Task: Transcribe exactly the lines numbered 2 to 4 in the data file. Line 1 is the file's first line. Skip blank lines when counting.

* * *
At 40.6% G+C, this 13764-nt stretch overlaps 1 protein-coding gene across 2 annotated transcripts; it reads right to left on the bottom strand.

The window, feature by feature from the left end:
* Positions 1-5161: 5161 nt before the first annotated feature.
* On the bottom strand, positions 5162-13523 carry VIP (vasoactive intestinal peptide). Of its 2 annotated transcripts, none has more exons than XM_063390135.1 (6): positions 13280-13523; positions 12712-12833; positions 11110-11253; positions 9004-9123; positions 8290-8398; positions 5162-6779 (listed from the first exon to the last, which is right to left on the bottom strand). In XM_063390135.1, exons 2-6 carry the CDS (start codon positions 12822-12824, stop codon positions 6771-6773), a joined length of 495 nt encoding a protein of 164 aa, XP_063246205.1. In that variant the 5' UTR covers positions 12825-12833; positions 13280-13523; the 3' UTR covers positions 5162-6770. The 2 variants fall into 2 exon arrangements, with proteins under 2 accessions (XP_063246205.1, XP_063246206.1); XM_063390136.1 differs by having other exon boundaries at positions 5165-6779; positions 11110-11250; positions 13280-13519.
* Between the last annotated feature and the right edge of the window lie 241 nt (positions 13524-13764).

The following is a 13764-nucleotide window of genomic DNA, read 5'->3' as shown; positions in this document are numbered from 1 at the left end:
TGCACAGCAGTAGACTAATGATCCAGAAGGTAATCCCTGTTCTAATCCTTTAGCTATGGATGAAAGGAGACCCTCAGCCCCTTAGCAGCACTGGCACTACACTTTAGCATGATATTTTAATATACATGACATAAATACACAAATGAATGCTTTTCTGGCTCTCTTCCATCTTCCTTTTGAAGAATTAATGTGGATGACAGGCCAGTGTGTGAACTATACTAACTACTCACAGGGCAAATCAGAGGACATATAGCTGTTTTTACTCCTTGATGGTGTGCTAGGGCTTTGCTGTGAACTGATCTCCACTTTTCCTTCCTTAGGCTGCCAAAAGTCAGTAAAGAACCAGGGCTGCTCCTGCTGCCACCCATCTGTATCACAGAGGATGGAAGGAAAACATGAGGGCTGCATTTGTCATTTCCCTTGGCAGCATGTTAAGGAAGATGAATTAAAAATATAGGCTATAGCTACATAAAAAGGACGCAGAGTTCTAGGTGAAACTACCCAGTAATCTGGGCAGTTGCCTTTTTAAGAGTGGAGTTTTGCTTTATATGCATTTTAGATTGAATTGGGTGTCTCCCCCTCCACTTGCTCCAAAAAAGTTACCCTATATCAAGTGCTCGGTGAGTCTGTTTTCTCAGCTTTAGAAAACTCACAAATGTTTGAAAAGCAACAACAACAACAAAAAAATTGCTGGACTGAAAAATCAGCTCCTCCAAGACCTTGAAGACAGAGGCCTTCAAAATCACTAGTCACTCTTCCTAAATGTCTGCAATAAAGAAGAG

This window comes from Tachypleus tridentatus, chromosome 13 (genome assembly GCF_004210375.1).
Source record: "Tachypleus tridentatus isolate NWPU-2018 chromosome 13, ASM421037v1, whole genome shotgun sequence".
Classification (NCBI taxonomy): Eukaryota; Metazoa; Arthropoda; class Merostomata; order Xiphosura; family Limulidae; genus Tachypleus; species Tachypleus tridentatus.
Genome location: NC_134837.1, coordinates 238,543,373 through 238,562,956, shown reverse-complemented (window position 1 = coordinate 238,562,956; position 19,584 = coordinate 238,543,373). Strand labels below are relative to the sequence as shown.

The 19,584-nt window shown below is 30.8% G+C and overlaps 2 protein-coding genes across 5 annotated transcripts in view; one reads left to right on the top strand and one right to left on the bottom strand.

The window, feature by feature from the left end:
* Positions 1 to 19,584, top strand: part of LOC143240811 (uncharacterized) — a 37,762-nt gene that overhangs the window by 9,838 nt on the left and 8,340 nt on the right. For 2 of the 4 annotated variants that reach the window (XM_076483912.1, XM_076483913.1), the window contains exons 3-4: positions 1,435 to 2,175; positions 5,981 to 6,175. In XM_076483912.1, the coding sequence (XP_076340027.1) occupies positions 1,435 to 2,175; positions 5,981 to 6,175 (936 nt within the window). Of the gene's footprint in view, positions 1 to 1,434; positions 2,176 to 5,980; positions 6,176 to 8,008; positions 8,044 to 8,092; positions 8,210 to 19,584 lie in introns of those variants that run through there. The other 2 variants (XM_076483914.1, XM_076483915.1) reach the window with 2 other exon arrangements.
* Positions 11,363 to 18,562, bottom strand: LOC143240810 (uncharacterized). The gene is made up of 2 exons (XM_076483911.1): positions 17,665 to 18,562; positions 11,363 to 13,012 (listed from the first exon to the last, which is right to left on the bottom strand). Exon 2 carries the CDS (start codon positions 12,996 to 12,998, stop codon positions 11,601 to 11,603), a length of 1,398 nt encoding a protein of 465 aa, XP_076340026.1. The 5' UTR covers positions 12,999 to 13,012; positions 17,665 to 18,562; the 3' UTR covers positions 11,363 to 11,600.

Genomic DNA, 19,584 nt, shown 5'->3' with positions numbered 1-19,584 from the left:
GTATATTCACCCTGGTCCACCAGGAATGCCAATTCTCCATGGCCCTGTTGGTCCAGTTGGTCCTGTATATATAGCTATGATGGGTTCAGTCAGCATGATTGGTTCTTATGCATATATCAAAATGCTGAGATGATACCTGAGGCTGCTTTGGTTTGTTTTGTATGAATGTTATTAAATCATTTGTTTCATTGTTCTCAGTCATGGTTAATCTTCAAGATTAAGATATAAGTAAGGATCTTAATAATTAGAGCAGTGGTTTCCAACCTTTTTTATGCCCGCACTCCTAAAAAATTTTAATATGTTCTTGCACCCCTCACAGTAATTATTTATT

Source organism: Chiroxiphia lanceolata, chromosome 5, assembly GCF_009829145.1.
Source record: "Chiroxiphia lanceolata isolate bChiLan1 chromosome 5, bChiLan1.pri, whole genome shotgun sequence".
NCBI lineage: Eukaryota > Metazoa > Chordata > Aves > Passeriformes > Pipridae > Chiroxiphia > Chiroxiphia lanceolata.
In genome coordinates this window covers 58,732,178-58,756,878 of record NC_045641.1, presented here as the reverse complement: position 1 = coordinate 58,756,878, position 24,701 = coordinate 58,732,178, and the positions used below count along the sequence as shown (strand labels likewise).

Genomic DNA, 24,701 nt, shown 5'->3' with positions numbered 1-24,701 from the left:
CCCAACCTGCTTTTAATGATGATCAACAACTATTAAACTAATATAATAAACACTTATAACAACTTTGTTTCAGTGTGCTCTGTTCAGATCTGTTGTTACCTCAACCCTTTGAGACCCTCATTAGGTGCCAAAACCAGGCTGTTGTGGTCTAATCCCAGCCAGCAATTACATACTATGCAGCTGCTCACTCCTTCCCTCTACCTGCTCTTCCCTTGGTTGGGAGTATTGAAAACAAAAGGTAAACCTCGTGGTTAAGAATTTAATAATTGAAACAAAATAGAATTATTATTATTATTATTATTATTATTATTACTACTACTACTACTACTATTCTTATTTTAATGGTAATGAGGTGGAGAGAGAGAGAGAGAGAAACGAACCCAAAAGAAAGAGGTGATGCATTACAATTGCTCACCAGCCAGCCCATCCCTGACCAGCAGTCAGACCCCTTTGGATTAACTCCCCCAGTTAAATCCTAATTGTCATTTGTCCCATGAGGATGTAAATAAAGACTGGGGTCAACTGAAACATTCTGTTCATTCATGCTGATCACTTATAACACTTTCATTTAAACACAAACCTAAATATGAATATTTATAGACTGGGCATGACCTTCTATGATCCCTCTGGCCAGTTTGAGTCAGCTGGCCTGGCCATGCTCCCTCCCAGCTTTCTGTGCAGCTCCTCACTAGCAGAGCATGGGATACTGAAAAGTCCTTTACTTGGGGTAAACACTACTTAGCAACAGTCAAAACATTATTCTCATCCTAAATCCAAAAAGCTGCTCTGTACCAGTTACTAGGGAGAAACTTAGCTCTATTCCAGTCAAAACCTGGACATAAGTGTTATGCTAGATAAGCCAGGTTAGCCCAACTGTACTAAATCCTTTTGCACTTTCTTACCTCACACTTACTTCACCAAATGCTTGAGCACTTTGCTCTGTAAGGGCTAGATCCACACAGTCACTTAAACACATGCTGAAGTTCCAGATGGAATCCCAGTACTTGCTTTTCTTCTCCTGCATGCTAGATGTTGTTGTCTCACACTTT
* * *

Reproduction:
The window, feature by feature from the left end:
* Positions 1-5161: 5161 nt before the first annotated feature.
* On the bottom strand, positions 5162-13523 carry VIP (vasoactive intestinal peptide). Of its 2 annotated transcripts, none has more exons than XM_063390135.1 (6): positions 13280-13523; positions 12712-12833; positions 11110-11253; positions 9004-9123; positions 8290-8398; positions 5162-6779 (listed from the first exon to the last, which is right to left on the bottom strand). In XM_063390135.1, exons 2-6 carry the CDS (start codon positions 12822-12824, stop codon positions 6771-6773), a joined length of 495 nt encoding a protein of 164 aa, XP_063246205.1. In that variant the 5' UTR covers positions 12825-12833; positions 13280-13523; the 3' UTR covers positions 5162-6770. The 2 variants fall into 2 exon arrangements, with proteins under 2 accessions (XP_063246205.1, XP_063246206.1); XM_063390136.1 differs by having other exon boundaries at positions 5165-6779; positions 11110-11250; positions 13280-13519.